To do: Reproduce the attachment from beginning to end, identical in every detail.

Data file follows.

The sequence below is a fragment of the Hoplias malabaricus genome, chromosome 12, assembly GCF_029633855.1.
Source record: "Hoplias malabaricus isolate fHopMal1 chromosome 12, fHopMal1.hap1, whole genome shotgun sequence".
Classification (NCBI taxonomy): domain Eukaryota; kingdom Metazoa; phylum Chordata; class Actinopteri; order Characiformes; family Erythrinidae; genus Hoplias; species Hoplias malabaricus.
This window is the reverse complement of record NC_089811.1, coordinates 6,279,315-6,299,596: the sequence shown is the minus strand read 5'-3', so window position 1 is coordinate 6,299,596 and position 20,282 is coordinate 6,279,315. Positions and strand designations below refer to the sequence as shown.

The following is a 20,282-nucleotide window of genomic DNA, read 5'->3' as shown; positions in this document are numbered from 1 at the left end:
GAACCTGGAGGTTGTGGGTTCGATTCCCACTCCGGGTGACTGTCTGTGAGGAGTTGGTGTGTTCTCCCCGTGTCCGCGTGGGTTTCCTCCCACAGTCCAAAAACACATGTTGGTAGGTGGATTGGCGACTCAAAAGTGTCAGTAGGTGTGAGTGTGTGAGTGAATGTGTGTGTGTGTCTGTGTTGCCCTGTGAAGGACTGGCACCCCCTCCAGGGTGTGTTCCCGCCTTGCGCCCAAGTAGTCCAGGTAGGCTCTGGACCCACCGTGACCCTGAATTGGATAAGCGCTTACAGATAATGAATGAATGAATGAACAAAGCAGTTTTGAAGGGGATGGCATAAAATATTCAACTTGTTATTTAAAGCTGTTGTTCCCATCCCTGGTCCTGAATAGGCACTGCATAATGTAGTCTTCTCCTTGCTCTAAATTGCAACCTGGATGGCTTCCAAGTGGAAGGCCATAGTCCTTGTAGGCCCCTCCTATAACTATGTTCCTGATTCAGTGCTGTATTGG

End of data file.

The sequence below is a fragment of the Hoplias malabaricus genome, chromosome 12, assembly GCF_029633855.1.
Source record: "Hoplias malabaricus isolate fHopMal1 chromosome 12, fHopMal1.hap1, whole genome shotgun sequence".
Classification (NCBI taxonomy): domain Eukaryota; kingdom Metazoa; phylum Chordata; class Actinopteri; order Characiformes; family Erythrinidae; genus Hoplias; species Hoplias malabaricus.
This window is the reverse complement of record NC_089811.1, coordinates 6,279,315-6,299,596: the sequence shown is the minus strand read 5'-3', so window position 1 is coordinate 6,299,596 and position 20,282 is coordinate 6,279,315. Positions and strand designations below refer to the sequence as shown.

The following is a 20,282-nucleotide window of genomic DNA, read 5'->3' as shown; positions in this document are numbered from 1 at the left end:
GAACCTGGAGGTTGTGGGTTCGATTCCCACTCCGGGTGACTGTCTGTGAGGAGTTGGTGTGTTCTCCCCGTGTCCGCGTGGGTTTCCTCCCACAGTCCAAAAACACATGTTGGTAGGTGGATTGGCGACTCAAAAGTGTCAGTAGGTGTGAGTGTGTGAGTGAATGTGTGTGTGTGTCTGTGTTGCCCTGTGAAGGACTGGCACCCCCTCCAGGGTGTGTTCCCGCCTTGCGCCCAAGTAGTCCAGGTAGGCTCTGGACCCACCGTGACCCTGAATTGGATAAGCGCTTACAGATAATGAATGAATGAATGAACAAAGCAGTTTTGAAGGGGATGGCATAAAATATTCAACTTGTTATTTAAAGCTGTTGTTCCCATCCCTGGTCCTGAATAGGCACTGCATAATGTAGTCTTCTCCTTGCTCTAAATTGCAACCTGGATGGCTTCCAAGTGGAAGGCCATAGTCCTTGTAGGCCCCTCCTATAACTATGTTCCTGATTCAGTGCTGTATTGG